Calling a MainActor function when already on main thread without a dispatch

I have a function (func A) annotated as MainActor that updates some state. In another function (func B) that is not MainActor, and it's also not async, I need to query a dependency for some state and potentially update my state which needs to be done on the MainActor. If the user had called func B on the main thread, I would like to not have to dispatch to the main queue in order to call func A. The user would expect that the state would be correct after calling func B.

Essentially, what I would like to do is the equivalent of something like this:

// func B is synchronous and non main actor
func B() {
    var someState = dependency.query()
    
    // func A is @MainActor
    if Thread.isMainThread {
        // This call to A does not compile
        self.A(someState)
    } else {
        DispatchQueue.main.async {
            // This call to A compiles
            self.A(someState)
        }
    }
}

Is there a way to achieve this?

1 Like

You probably don't want to mix actors, threads, and queues. You should simply be able to call a @MainActor function and have it do the right thing, unless I'm misunderstanding the question. The compiler will enforce inserting await as needed.

Where the above code is pasted is not in an async context, so I can't do an await. I will try to update the question to make that more clear.

Ah I see. This boils down to the function coloring problem then. I've somewhat lost track of the current state of the art on that question, so I'll defer to someone else.

No. To do that, B would have to be both synchronous and asynchronous at the same time.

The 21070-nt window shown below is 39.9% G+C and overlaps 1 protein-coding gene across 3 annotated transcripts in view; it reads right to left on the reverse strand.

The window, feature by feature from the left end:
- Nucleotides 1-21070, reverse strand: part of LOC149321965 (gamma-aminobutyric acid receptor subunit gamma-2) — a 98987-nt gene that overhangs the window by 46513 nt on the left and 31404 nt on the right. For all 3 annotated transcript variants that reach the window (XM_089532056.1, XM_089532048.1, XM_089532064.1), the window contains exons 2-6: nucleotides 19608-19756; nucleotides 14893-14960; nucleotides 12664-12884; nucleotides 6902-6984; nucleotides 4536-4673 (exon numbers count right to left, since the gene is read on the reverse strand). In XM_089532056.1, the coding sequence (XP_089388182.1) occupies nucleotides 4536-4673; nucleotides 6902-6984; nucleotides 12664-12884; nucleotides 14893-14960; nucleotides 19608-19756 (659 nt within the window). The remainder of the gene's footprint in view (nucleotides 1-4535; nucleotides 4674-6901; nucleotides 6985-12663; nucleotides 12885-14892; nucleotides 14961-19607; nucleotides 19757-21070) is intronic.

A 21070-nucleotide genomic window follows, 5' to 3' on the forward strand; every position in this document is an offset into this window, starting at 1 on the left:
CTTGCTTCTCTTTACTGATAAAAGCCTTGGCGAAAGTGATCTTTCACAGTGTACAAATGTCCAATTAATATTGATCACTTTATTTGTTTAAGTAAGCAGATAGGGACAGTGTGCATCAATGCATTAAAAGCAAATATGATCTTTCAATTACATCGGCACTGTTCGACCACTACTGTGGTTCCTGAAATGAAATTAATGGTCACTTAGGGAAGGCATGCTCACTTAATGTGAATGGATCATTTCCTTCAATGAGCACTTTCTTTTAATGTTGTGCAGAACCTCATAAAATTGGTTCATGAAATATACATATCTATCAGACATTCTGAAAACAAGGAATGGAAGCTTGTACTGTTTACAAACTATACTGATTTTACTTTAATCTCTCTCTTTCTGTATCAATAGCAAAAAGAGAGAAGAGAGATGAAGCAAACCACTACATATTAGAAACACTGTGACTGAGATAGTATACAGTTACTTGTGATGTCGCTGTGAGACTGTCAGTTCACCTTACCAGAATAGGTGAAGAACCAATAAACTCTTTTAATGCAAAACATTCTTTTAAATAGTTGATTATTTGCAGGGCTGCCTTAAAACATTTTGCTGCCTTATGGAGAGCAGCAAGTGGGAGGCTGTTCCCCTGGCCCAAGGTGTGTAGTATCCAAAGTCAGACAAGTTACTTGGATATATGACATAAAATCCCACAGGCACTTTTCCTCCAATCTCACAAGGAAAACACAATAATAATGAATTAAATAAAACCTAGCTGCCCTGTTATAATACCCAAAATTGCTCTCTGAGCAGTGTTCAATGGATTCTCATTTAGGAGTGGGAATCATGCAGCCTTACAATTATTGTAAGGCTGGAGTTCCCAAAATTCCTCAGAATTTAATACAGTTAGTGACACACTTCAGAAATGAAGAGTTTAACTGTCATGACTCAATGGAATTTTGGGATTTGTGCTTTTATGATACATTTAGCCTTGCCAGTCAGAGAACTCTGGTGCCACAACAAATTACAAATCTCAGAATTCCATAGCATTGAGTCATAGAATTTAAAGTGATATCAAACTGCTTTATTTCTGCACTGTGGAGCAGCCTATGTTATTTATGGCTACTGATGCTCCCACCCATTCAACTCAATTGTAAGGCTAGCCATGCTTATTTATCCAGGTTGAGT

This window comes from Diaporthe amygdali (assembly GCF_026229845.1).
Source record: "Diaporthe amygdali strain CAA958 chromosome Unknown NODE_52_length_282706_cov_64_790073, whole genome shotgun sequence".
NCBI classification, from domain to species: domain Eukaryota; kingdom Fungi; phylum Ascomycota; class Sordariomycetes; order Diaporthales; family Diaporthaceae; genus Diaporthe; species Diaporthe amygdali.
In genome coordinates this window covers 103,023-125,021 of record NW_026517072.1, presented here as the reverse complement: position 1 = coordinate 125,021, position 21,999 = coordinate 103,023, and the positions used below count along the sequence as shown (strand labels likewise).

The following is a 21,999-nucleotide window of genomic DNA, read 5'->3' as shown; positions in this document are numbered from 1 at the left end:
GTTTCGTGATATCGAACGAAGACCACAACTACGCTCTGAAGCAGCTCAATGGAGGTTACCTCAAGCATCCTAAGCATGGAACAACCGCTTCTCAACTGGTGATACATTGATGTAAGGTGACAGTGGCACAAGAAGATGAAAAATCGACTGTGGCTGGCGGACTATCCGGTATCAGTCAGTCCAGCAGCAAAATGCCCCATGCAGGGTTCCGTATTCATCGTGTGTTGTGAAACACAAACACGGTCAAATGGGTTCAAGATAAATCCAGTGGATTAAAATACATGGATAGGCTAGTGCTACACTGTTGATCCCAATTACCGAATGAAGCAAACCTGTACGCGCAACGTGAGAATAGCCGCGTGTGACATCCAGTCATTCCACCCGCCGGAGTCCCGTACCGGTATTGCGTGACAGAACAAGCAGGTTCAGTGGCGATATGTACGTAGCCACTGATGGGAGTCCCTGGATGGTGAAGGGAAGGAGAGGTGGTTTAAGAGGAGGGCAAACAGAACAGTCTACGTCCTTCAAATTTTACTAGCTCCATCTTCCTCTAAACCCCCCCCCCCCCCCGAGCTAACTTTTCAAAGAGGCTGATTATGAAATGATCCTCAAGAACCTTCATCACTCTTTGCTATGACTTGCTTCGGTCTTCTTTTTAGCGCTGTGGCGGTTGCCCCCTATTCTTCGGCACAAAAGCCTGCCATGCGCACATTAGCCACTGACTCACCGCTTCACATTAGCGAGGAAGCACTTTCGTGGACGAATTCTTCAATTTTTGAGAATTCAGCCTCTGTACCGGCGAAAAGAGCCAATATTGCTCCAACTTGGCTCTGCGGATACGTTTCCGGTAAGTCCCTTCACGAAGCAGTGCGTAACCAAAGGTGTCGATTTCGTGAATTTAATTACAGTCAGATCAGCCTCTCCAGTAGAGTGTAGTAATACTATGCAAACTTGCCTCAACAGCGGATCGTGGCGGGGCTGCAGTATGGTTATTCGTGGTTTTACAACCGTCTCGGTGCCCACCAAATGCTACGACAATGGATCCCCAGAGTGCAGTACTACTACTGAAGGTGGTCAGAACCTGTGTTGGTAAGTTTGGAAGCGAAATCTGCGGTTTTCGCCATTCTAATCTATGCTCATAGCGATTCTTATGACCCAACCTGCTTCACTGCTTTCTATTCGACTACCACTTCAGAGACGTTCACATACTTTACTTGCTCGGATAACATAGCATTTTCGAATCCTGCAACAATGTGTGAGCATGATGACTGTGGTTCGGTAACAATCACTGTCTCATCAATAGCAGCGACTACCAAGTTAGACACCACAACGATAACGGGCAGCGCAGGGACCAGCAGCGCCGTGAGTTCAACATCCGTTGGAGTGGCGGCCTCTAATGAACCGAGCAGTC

Since A is isolated to an actor, self.A(someState) has a suspension point. If some other access to the actor is already pending when B gets to this point, B has no way of waiting across the suspension.

So, B has to be asynchronous. Chances are, if you allow asynchronicity flow "upstream" from B to callers of B and so on, you'll find a natural place to transition from synchronous to asynchronous (probably by using something like Task { … }.

Thanks for the reply.

I see what you are saying. Unfortunately in this case function B is actually the initializer. I could make that async, or I could make it MainActor. However, we didn't really want to have to do either for this particular class.

Has anyone figured out a way to do this? This is necessary to bridge to backwards compatible types. Here's an example of my use case:

// Backwards compatabile interface for pre-iOS 15
protocol ControllerProtocol {
    var isValue: Bool { get }
}

// iOS 15+ Implementation
@available(iOS 15.0, *)
final class Controller: ControllerProtocol {
    var isValue: Bool {
        if Thread.isMainThread {
            return isValue
        } else {
            return DispatchQueue.main.sync {
                return isValue
            }
        }
    }
            
    @MainActor
    var isValue: Bool = true
}

There are a couple of problems. First, the protocol can't be satisfied by the version annotated as @MainActor, so it's arguable the whole premise fails. Secondly, you can't access isValue in its own getter in the older version, so you might need to be shadowing the real version in a computed property.

Ignoring all that, your older code embeds the situation where it could wait; why wouldn't you therefore do let foo = await isValue in the newer version anywhere you need access?

There was a typo in my sample code, the actor isolated var should have another name (e.g. newIsValue) and the computed property should be using that for storage. The computed property is meant to satisfy the protocol, not the actor isolated version. On newer OS's you absolutely could await the value, but the point of my example is to offer backwards compatibility where you can't await. Alternatively you could be in a synchronous context where you also can't await.